Administrative agencies – the "fourth branch" of our government – have long been the left's most effective means of expanding government's reach. So it's no surprise that the statists feel threatened by President Trump's audacious nomination of new agency leaders whose backgrounds portend radical transformation.
The truth is, any true conservative tapped to head these agencies would endanger the status quo, because the very existence of federal agencies like the Department of Education, the Environmental Protection Agency, and the Department of Housing and Urban Development presents some fundamental conflicts with conservative ideology. But President Trump's selections pose more than just a generalized threat to these bureaucracies. When one compares each nominee's background and achievements with recent activities of the agency he or she has been chosen to lead, the nominee appears ill-suited to perpetuate the agency's legacy – but perfectly suited for deconstructing its bulging repertoire of unconstitutional overreach and shifting its authority back toward the people.
Take, for example, the choice of Scott Pruitt to head the Environmental Protection Agency. Pruitt is intimately acquainted with the EPA from his tenure as Oklahoma's attorney general, during which he participated in multiple lawsuits against the agency. EPA groupies cite this as evidence that Pruitt has some nefarious entanglement with energy companies and a lack of commitment to the environment. But in fact, what the evidence exposes about Scott Pruitt is his commitment to our nation's first principles; to a federal government that is limited to specific, defined powers and to state governments that are more than just minions.
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Betsy DeVos, Trump's pick for secretary of education, is best-known for championing the ability of parents – not the federal government – to decide which type of school is optimal for their kids. She has worked to ensure that all families have access to quality education through innovative state programs including charter schools and vouchers. The powerful National Educators' Association equates these efforts with "working to dismantle public education."
But disassembling the apparatus of mediocrity and the barriers to innovation is not the same as dismantling public education. For Americans who are eager to see their tax dollars escape the clutches of centralized control and become a student's ticket to a first-class education, DeVos' appointment is a harbinger of hope.
To some, President Trump's choice of Dr. Ben Carson to lead the Department of Housing and Urban Development appears random, in light of Carson's lack of expertise in the specific area of housing. But consider the jaw-dropping breadth of HUD's self-stated mission: "to create strong, sustainable, inclusive communities and quality affordable homes for all." If this is really the mission, then Carson's idea for fulfilling it is as good as any I've ever heard: Carson wants to reduce government programs to "a springboard to move forward," and eliminate people's dependence upon them.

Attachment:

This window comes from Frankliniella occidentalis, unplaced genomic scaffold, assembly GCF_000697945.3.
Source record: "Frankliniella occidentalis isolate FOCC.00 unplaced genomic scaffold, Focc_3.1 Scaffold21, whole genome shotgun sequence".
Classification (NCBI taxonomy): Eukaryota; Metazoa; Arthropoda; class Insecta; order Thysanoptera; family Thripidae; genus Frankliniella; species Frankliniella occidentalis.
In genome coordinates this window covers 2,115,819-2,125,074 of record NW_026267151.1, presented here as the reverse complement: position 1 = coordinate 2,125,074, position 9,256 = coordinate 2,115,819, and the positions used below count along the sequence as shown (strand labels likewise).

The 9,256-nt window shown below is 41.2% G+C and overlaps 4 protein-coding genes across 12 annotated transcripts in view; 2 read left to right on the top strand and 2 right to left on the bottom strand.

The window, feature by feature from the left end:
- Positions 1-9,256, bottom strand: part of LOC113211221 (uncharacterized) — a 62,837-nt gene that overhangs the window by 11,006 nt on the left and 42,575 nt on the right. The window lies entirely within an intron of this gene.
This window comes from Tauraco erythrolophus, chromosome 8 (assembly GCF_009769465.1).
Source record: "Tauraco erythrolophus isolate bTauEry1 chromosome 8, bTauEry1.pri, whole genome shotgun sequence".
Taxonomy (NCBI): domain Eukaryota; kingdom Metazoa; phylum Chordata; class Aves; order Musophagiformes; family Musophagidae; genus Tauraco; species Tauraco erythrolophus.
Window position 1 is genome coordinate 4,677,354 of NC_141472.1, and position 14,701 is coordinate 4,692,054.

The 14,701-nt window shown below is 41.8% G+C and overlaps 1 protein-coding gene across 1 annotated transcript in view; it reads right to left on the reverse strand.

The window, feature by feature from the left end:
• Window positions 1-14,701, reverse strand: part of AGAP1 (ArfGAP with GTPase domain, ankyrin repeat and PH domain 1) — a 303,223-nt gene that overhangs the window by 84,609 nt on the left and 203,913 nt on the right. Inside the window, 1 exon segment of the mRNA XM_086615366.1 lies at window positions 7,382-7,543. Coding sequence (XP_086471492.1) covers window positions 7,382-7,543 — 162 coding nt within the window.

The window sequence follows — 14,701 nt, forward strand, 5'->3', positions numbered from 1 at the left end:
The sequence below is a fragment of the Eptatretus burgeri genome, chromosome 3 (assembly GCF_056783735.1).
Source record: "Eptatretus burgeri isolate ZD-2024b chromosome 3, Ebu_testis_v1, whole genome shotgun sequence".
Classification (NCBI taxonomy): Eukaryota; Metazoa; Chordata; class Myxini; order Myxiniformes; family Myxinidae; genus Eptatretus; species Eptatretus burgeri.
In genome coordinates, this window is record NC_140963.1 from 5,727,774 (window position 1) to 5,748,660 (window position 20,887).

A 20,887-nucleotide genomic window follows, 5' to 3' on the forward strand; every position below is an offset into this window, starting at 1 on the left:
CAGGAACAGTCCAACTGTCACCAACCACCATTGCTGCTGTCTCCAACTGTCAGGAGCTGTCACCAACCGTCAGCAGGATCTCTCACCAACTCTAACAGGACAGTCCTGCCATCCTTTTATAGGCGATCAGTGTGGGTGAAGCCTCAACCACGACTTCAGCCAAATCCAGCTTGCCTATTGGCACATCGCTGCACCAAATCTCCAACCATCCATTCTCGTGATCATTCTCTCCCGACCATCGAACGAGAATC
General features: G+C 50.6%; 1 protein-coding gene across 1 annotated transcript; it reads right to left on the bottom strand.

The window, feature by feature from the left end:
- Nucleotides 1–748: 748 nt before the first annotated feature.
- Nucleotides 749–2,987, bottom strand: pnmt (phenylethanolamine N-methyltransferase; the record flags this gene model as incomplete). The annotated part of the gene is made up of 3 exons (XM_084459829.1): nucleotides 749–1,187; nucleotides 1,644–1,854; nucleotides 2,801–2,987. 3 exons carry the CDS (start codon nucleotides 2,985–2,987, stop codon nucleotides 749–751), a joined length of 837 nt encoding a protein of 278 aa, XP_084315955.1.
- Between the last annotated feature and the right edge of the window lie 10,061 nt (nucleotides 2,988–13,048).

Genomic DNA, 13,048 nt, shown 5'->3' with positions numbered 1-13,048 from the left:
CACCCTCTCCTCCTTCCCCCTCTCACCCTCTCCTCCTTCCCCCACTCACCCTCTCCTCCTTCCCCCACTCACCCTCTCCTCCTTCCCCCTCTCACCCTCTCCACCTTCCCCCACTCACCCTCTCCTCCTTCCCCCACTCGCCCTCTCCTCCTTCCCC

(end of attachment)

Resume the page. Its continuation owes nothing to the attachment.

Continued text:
What better way to build strong, sustainable communities than to strengthen the people who create the communities and empower them to sustain themselves and each other?
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Those of us who are truly committed to constitutional government should see these Trump picks as a turn in the right direction: an about face from the centralization of power in unelected bureaucrats. The statists who bemoan the appointment of agency heads who bring "an ideological disposition inherently antagonistic to the department's goals" aren't really just taking issue with President Trump; they're taking issue with the Constitution he recently swore to uphold. Under that Constitution, many of these agencies' goals are dubious, at best, as they involve powers reserved to the states and the people.
In fact, the reason these agencies exist at all is because Congress has long sought to regulate more than it was ever meant to regulate under Article I of the Constitution. The representatives we actually elect can't possibly manage our farm ponds, tell our local school officials how to regulate restrooms and still have time to "create strong, sustainable, inclusive communities."
In the long term, America desperately needs to simply undo a lot of its bureaucracy by putting the federal government back inside its constitutional boundaries. But as long as these agencies do exist, let's cheer for leaders who will drastically curtail their reach.
Is this a case of sending foxes in to the hen house? Absolutely. But it's also a case of "hens" who have flown the coop and begun harassing the livestock and devouring the crops. In cases like these, a determined team of foxes just may be the farmer's best friend.